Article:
Therefore, in view of (i) the contrasting effects on anxiety produced by low and high doses of CRF in the mPFC (Ohata and Shibasaki, 2011), (ii) the large density of CRF1 receptor in the mPFC (Steckler and Holsboer, 1999) and (iii) the distinct pathways through which CRF may phosphorylate CREB (Hauger et al., 2006, Kageyama et al., 2007, Stern et al., 2011), this study was conducted to investigate the effects of CRF peptide (as a CRF receptor agonist) and CRF1 receptor antagonist (CP376395) on anxiety of mice exposed to the EPM (Experiments 1 and 2). To investigate whether the effects of CRF on anxiety-like behavior depend on the intracellular cAMP/PKA pathway, mice received intra-mPFC injections of a PKA inhibitor (H-89) alone (Experiment 3) or prior to local injection of CRF (Experiment 4) and were exposed to the EPM.
Materials and methods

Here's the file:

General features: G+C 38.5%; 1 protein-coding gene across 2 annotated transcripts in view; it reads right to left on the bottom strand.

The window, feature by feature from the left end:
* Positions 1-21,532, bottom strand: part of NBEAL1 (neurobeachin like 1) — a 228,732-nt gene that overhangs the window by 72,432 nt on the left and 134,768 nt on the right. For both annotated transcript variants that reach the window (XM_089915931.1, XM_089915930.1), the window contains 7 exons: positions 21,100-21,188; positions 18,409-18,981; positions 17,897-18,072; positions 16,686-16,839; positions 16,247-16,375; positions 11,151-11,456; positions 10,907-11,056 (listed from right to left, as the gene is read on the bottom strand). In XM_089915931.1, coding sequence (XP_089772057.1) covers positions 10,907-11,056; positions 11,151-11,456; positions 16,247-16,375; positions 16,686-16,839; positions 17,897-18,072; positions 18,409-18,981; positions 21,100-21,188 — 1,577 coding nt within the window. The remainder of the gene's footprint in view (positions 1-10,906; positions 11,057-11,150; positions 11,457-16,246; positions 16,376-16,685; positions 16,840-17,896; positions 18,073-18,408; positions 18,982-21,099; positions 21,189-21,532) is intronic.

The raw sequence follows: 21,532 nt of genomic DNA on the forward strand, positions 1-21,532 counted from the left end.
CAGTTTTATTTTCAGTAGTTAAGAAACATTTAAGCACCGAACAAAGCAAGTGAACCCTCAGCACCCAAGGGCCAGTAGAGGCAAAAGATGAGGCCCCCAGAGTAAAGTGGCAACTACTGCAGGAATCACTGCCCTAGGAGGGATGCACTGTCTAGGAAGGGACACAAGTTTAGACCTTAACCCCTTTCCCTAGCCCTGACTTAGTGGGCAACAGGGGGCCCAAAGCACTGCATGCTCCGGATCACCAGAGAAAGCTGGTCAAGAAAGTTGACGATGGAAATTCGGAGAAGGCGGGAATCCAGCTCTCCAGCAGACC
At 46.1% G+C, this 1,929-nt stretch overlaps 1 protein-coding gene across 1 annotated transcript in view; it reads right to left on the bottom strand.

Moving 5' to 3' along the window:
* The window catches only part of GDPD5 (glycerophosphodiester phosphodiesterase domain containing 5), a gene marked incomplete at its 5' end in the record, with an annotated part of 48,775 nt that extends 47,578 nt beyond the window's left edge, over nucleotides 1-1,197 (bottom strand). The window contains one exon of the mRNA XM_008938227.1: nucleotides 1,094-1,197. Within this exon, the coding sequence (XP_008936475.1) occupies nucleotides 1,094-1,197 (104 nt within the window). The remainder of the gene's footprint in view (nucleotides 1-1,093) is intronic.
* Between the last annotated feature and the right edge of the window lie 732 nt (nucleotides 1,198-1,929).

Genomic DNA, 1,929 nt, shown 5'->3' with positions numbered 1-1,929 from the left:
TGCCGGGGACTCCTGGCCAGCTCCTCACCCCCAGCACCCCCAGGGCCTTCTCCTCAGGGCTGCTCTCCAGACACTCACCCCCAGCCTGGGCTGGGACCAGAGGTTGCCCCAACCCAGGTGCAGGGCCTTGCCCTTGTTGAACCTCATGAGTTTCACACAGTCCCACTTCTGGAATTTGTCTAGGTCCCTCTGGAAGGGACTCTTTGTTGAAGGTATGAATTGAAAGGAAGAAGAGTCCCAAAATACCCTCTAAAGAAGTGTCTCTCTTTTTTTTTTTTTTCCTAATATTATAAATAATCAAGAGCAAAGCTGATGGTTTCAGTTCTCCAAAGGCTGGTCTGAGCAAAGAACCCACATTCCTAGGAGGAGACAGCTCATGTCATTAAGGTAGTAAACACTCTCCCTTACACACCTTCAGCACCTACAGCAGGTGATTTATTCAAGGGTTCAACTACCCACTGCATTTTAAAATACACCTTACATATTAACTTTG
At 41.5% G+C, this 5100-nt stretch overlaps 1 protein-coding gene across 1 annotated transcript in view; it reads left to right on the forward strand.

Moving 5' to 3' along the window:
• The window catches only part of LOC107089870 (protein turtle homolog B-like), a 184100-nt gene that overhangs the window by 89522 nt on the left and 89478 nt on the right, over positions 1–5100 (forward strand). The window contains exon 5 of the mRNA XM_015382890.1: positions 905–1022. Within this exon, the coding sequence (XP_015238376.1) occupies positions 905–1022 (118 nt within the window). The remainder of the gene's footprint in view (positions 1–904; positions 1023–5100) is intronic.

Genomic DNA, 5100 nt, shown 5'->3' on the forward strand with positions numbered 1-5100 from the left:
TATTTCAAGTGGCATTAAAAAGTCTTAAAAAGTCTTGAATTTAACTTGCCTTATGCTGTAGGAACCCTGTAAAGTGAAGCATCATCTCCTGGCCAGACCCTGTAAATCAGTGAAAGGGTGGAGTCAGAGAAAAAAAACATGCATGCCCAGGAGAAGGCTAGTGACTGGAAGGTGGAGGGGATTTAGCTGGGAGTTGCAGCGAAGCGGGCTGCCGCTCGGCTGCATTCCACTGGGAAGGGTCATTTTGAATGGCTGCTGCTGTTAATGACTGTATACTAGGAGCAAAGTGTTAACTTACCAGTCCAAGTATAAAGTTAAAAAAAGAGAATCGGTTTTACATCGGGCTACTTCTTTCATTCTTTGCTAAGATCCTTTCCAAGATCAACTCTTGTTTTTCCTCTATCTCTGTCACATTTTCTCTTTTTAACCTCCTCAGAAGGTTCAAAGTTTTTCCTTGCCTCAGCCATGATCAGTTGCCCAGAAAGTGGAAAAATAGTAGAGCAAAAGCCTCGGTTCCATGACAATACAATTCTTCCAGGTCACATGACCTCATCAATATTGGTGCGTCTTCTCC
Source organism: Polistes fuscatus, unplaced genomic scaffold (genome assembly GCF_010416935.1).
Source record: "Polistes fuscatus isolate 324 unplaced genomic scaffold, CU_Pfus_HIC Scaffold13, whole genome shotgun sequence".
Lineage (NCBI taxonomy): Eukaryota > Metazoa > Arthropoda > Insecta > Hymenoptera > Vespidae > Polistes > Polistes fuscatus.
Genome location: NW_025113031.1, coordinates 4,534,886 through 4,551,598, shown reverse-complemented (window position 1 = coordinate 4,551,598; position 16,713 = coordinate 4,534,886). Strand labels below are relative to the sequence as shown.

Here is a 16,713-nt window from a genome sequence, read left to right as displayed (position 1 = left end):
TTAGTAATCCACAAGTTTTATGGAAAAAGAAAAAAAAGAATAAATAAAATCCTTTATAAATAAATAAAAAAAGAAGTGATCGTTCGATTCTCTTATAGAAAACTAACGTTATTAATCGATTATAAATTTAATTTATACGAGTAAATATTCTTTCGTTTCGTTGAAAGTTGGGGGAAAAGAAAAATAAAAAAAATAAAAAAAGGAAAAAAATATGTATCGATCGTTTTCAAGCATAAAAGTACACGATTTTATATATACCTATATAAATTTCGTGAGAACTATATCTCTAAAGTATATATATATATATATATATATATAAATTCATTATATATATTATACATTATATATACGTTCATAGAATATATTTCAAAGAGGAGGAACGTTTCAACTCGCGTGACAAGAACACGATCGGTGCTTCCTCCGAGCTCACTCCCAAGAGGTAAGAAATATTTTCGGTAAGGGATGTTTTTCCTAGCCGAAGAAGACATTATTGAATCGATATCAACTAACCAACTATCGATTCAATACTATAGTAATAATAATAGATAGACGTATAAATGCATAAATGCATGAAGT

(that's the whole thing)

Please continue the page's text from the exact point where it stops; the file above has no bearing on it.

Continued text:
Discussion Intra-mPFC CRF increased anxiety-like behaviors in mice subjected to the EPM, by reducing open-arm exploration (i.e. percent open-arm entries and percent open-arm time) without affecting the general level of activity (i.e. closed-arm entries) in the maze. These spatiotemporal results were confirmed by the analysis of complementary behavior, which revealed some important changes provoked by higher doses of CRF (75 and/or 150pmol) in the ethological parameters (namely, a decrease in the frequency of unprotected SAP, unprotected HD and OAEE and an increase in the frequency of protected SAP). These effects of CRF on complementary measures confirm the enhancement of open-arm aversion, since mice spent less time on the potentially threatening areas of the maze. The present results corroborate a previous finding that intra-mPFC injections of CRF increase defensive behavior in rats exposed to the light-enhanced startle test (Bijlsma et al., 2011). In line with those and the present results, intra-mPFC injections of CRF intensified the anxiogenic-like effect induced by restraint stress in rats exposed to the EPM (Jaferi and Bhatnagar, 2007). Nonetheless, the present results partially corroborate a recent study conducted by Ohata and Shibasaki (2011), who reported that the effects of intra-mPFC injections of ovine CRF (oCRF), a highly selective CRF1 receptor agonist (Eckart et al., 2001, Hillhouse and Grammatopoulos, 2006, Reul and Holsboer, 2002), on anxiety are dose-dependent. Briefly, while low doses (0.05μg which corresponds to 10pmol) of oCRF produced anxiogenesis, high doses (1.0μg or 210 pmol) of this CRF1 agonist led to the opposite effect, i.e. anxiolysis in rats exposed to the EPM (Ohata and Shibasaki, 2011). By contrast to these findings, the present results showed that while the lowest dose of CRF (37.5pmol or 0.18μg) did not change any behavioral parameters of mice in the EPM, the highest dose (150pmol or≈0.74μg) produced a robust anxiogenic-like effect, suggesting that at least within of this telencephalic area, CRF increases (rather than decreases) anxiety-like behavior in mice exposed to the EPM. Given that oCRF displays higher affinity to CRF1 receptors than human,rat CRF (h,rCRF, the drug used in the present study) (Eckart et al., 2001, Hillhouse and Grammatopoulos, 2006, Reul and Holsboer, 2002), one could assume that lower doses of oCRF might produce anxiogenic-like effects similarly to that observed with higher doses of h,rCRF. Evidence corroborating this assumption is found in previous studies in which oCRF and h,rCRF were injected into the midbrain periaqueductal gray (PAG) of mice exposed to two different tests of anxiety. Briefly, while low doses of oCRF (0.03 and 0.1μg) produced anxiogenic-like effects in a prey (mouse)–predator (rat) interaction (Carvalho-Netto et al., 2007), intra-PAG injections of h,rCRF enhanced anxiety-related behavior only at higher doses (≈0.74μg) in mice exposed to the EPM (Miguel and Nunes-de-Souza, 2011). However, very recently, Pentkowski et al. (2013) showed that intra-mPFC injections of cortagine (0.05μg and 0.1μg), a highly selective CRF1 receptor agonist (Tezval et al., 2004), reduced (rather than increased) the defensive behavior of mice exposed to a predator. Thus, at least in mice, the role of the endogenous CRF at CRF1 receptors located within the mPFC in the modulation of defensive behavior probably depends on the type of threatening situation (EPM or predator) confronting them.